AIG – Address the Impacts of Climate Change (2003 – 2004)

Outcome: Omitted by SEC

RESOLVED: The shareholders request that the Board of Directors prepare a report, at reasonable cost and omitting proprietary information, made available to shareholders by September 30, 2004, providing a comprehensive assessment of AIG’s strategies to address the impacts of climate change on its business.

  • We believe the human contribution to climate change has become widely accepted among the scientific community.  Legislation, regulation, litigation, and other responses seem likely.
  • “In global warming, we are facing an enormous risk to the U.S. economy and retirement finds that Wall Street has so far chosen to ignore.”  (Philip Angelides,  Treasurer of California)  Some of the nation’s largest pension funds have formed the Investor Network on Climate Risk to address “the potential financial upheaval from climate change.” (New York Times, 11/22/2003)
  • In November 2003, as part of the Carbon Disclosure Project, 87 institutional investors representing over $9 trillion in assets wrote the 500 largest companies by market capitalization requesting relevant information concerning greenhouse gas emissions.  According to the Project Coordinator, “There are potential business risks and opportunities related to actions stemming from climate change that have implications for the value of shareholdings in corporations worldwide.”
  • Munich Re’s 2002 Annual Report states that climate related catastrophes are the greatest cost to the insurance industry.  Of the 35 largest natural catastrophes costing insurers over €1 billion, only two were not climate related.  Climate change may increase erratic and extreme weather events, creating serious environmental and public health impacts.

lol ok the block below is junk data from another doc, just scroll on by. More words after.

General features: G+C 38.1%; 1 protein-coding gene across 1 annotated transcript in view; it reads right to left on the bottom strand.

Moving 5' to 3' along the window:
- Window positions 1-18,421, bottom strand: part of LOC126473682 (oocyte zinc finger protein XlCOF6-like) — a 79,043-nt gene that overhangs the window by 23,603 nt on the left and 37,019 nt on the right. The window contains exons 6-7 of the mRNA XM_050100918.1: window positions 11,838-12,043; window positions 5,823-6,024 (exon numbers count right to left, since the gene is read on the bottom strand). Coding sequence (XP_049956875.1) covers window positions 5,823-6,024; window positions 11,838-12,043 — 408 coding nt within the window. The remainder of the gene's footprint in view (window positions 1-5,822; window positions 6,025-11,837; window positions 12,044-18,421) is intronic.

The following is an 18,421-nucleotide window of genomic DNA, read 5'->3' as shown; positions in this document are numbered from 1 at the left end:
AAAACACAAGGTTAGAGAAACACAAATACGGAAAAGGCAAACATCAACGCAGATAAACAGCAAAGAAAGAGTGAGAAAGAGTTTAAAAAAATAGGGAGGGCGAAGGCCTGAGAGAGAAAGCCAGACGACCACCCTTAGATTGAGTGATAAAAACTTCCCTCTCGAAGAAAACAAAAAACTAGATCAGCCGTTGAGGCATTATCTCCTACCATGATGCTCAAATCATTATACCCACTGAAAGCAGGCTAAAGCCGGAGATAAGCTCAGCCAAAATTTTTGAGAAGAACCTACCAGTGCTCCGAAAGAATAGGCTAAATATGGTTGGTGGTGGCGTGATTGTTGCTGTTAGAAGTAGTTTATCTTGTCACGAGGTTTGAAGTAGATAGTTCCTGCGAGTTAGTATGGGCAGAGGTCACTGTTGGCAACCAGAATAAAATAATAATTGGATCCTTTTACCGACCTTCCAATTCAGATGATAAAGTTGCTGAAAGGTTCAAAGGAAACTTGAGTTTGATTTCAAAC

• Swiss Re sees inaction on climate change as a possible liability for directors and officers (D&O), and is considering potential coverage implications for insured companies that do not address climate change risks.  As D&O liability insurance is a significant part of AIG’s business, we believe investors should know how it is addressing this issue.
  • We believe proactive behavior in the European Union, Japan and elsewhere may put U.S. companies at a competitive disadvantage.   Of 84 signatories to the United Nations Environmental Programme Financial Initiatives Insurance Industry Initiative, only three are North American companies.  AIG is not a signatory.   (, 11/2003)
  • AIG was one of the founding members of the Risk Prediction Initiative (RPI).  RPI, which works to forecast climate changes, does not support using historical records to assess probabilities for future natural catastrophes. RPI believes this, in part, because “human activities may be perturbing global climate.”  (, 11/2003)  AIG no longer sponsors RPI.
  • “Catastrophe insurers can’t simply extrapolate past experience. If there is truly ‘global warming,’ for example, the odds would shift, since tiny changes in atmospheric conditions can produce momentous changes in weather patterns.” (Warren Buffet, Chairman, Berkshire Hathaway, 1993)
  • We believe many of AIG’s business divisions face climate risk.  For example, AIG Aviation, AIG Global Energy, and AIG World Source may be impacted by state, national and international regulations.  AIG Environmental, Lexington Insurance Company, AIG Reinsurance Advisors, and Stowe Mountain Resort may be impacted by erratic and extreme weather events.

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